On top of that, I strongly believe that once your punishment under the law is over (in other words, you've paid the fine or done the time) you should not be restricted any longer in what you are allowed to do.
Maybe the police should keep a file of your previous wrongdoings, if we want repeat offenders to be punished harsher than first timers, and/or if we think people are likely to offend again (thus potentially shortening investigations by allowing police to look up who's done similar things in the past easily) but that's as far as it should go.

Here's a former criminal going into business, starting a company and buying another company.
So these companies happen to be related to weapons manufacturing, so what?
Are we no longer free to choose our line of business as long as that business doesn't include committing crime (and I don't mean the tens of thousands of things that have been criminalised yet never should have been, like eating french fries on the DC subway)?

Posted by: JTW at October 25, 2010 02:35 AM

You know, those same folks hit my blog all the time, only they're looking for photos of Kayden Kross and Silvia Saint.

They're just bored at work, with little else to do. Those clowns at the TSA will sit on my blog for forty or fifty minutes at a time.

Posted by: Norman Rogers at October 26, 2010 06:36 PM

It is a scary thought that someone with a felonious background could acquire multiple firearms companies.

For those of you that don't understand the implications of this (and there seem to be a couple :) ) it is best to assume that we don't want criminal masterminds to be in charge of manufacturing and selling thousands and thousands of weapons. Just because they are made here in the US doesn't mean they will stay here in the US or that they won't end up in the wrong hands anyway. Who do you think is supplying Mexican drug cartels with modern weaponry anyway?

As a die-hard supporter of gun ownership rights, I simply could not agree with giving these criminals the rights to produce their own armies which is what they are doing almost certainly. Because of the financial cost of setting up a gun manufacturing facility is so great, I can only assume that these criminals have access to millions of dollars. For Walt (and other readers), please don't be naive' and believe that these guys are selling guns only to law-abiding citizens for self-defense, but in fact for something probably much more sinister. And for this, I cannot agree with giving gun manufacturing licenses to convicted felons. It's just too dangerous for the rest of us.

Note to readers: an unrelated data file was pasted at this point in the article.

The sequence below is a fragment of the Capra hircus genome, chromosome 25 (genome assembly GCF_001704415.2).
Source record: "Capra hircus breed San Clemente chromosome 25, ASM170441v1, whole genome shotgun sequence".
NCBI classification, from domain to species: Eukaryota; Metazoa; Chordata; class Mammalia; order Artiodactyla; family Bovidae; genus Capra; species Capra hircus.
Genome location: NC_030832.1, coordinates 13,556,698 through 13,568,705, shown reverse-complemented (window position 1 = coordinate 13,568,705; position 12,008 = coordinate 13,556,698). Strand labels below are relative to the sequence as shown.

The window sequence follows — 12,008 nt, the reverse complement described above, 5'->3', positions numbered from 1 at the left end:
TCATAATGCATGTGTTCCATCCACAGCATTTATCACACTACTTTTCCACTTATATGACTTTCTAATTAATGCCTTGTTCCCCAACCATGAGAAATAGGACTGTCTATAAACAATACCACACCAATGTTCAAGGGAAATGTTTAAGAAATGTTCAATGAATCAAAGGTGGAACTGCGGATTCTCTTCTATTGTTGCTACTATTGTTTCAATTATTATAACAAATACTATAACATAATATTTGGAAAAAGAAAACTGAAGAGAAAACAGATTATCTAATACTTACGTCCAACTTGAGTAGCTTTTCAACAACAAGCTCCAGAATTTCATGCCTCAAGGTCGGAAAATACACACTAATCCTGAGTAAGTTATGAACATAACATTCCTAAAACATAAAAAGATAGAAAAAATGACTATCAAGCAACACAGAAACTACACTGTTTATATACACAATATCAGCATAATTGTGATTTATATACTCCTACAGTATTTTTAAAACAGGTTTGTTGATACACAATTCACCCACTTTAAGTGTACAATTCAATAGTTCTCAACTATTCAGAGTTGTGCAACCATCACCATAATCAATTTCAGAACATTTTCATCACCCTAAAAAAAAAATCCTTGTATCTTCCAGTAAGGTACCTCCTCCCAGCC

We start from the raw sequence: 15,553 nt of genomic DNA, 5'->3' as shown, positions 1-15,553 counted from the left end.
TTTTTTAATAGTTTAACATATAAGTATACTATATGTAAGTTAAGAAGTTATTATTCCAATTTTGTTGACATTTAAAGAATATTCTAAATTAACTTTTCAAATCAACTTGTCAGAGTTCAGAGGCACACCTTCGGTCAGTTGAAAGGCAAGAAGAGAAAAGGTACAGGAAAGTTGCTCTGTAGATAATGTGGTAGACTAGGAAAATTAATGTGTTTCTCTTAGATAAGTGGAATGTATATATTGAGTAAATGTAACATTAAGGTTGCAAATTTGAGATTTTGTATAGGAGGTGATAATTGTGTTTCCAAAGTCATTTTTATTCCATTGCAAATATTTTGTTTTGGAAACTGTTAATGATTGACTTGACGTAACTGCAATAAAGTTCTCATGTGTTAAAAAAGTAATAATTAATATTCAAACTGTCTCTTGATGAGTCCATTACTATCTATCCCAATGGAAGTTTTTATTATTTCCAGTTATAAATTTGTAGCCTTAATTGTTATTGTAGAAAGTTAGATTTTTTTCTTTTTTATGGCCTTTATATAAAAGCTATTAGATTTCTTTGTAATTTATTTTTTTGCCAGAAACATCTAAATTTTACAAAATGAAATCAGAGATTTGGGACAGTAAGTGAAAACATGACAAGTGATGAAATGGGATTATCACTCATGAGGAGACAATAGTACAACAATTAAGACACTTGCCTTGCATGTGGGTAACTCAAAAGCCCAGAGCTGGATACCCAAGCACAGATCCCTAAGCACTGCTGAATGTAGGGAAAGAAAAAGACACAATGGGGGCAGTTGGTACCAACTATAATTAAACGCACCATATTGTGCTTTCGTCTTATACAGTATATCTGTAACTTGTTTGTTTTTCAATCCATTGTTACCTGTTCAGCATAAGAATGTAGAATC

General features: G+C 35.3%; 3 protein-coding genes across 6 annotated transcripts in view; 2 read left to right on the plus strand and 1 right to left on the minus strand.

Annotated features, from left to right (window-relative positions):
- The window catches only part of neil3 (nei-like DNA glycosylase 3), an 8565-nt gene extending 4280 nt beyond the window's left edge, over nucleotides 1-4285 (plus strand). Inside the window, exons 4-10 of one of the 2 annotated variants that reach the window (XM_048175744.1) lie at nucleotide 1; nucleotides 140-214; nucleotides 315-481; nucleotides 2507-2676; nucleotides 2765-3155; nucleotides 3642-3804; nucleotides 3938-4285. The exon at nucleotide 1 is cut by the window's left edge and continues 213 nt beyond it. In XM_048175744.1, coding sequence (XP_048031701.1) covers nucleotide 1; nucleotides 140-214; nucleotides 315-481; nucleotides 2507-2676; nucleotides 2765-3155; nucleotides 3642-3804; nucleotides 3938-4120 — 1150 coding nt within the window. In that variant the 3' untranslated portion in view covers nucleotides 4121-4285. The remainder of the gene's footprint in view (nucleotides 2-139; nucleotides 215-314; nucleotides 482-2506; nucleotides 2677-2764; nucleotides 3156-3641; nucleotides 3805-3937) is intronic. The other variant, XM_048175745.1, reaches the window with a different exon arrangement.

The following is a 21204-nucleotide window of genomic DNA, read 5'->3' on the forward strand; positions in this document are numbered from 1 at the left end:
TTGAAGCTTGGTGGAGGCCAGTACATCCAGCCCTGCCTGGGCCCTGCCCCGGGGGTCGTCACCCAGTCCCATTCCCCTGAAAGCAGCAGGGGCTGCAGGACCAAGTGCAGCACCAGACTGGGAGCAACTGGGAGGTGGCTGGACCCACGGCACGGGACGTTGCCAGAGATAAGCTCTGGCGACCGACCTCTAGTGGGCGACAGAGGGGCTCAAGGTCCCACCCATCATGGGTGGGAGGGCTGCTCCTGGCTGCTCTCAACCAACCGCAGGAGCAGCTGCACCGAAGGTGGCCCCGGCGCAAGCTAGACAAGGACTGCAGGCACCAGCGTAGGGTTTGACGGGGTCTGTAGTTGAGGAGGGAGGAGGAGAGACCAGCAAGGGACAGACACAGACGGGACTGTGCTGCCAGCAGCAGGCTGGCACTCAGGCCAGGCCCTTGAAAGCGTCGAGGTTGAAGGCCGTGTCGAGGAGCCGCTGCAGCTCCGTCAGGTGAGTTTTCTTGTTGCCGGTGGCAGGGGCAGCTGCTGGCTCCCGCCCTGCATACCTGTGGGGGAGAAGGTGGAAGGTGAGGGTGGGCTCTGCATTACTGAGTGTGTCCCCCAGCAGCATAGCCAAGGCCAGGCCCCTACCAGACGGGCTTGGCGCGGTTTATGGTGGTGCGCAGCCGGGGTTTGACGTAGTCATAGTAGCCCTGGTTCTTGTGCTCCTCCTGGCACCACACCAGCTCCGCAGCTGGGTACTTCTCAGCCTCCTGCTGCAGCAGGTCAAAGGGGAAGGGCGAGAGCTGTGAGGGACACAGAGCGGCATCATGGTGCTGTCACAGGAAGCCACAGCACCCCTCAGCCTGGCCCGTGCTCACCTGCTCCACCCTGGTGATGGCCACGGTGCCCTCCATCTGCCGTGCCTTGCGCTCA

Still, I am for legislation that would require EVERYONE to carry a gun at all times. Perhaps we would cut down on muggings, robbery, violent crime, etc if criminals thought that everyone was armed. We wouldn't even have to enforce the law, it would enforce itself because the criminal wouldn't know who was carrying a gun. I would like to think theoretically that this would deter a large number of people from ever becoming a violent criminal to begin with.
I live near Atlanta, GA. In one of the suburbs here in a town called Kennesaw, they have enacted a law requiring people who own homes there, to own a hand gun. The law is rarely or never enforced, but Kennesaw claims that number of break-ins and theft have become marginal.
Even though some solutions may seem severe, almost always the best thing to do is examine what works and implement that policy regardless of what people might "believe". We are missing too much of this philosophy in our political system unfortunately.

Posted by: Marko at October 27, 2010 02:29 AM

Damn. I really hate it when I make a good point, then somebody comes along and proves me wrong with a better one. CY, please carry on sir - my words taste okay with ketchup. Marko, next beer is on me.

Posted by: Walt at October 27, 2010 06:56 AM

get iverhart plus

Posted by: author at December 10, 2010 01:57 PM